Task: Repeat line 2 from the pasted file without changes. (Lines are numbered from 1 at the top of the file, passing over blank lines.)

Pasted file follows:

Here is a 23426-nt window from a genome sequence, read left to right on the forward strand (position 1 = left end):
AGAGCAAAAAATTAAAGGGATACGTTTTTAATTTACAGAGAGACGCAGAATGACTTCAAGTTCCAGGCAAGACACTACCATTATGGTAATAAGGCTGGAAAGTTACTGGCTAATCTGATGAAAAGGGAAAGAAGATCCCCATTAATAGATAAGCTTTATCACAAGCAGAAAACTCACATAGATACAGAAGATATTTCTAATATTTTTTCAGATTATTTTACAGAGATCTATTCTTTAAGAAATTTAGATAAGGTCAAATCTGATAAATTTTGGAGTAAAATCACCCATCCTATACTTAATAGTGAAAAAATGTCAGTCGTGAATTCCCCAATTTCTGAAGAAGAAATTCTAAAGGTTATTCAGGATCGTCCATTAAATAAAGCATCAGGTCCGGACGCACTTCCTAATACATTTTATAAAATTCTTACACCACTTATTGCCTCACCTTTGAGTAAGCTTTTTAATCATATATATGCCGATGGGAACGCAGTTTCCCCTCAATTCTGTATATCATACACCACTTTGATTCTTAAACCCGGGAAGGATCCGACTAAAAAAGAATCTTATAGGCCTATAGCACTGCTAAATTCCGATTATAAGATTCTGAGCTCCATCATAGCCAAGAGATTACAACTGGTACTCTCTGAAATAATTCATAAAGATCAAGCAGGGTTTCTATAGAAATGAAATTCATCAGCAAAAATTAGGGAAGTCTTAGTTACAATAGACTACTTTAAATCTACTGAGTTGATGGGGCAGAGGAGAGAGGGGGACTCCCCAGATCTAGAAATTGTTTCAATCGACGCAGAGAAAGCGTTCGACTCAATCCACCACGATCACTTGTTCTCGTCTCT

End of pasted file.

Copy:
AGAGCAAAAAATTAAAGGGATACGTTTTTAATTTACAGAGAGACGCAGAATGACTTCAAGTTCCAGGCAAGACACTACCATTATGGTAATAAGGCTGGAAAGTTACTGGCTAATCTGATGAAAAGGGAAAGAAGATCCCCATTAATAGATAAGCTTTATCACAAGCAGAAAACTCACATAGATACAGAAGATATTTCTAATATTTTTTCAGATTATTTTACAGAGATCTATTCTTTAAGAAATTTAGATAAGGTCAAATCTGATAAATTTTGGAGTAAAATCACCCATCCTATACTTAATAGTGAAAAAATGTCAGTCGTGAATTCCCCAATTTCTGAAGAAGAAATTCTAAAGGTTATTCAGGATCGTCCATTAAATAAAGCATCAGGTCCGGACGCACTTCCTAATACATTTTATAAAATTCTTACACCACTTATTGCCTCACCTTTGAGTAAGCTTTTTAATCATATATATGCCGATGGGAACGCAGTTTCCCCTCAATTCTGTATATCATACACCACTTTGATTCTTAAACCCGGGAAGGATCCGACTAAAAAAGAATCTTATAGGCCTATAGCACTGCTAAATTCCGATTATAAGATTCTGAGCTCCATCATAGCCAAGAGATTACAACTGGTACTCTCTGAAATAATTCATAAAGATCAAGCAGGGTTTCTATAGAAATGAAATTCATCAGCAAAAATTAGGGAAGTCTTAGTTACAATAGACTACTTTAAATCTACTGAGTTGATGGGGCAGAGGAGAGAGGGGGACTCCCCAGATCTAGAAATTGTTTCAATCGACGCAGAGAAAGCGTTCGACTCAATCCACCACGATCACTTGTTCTCGTCTCT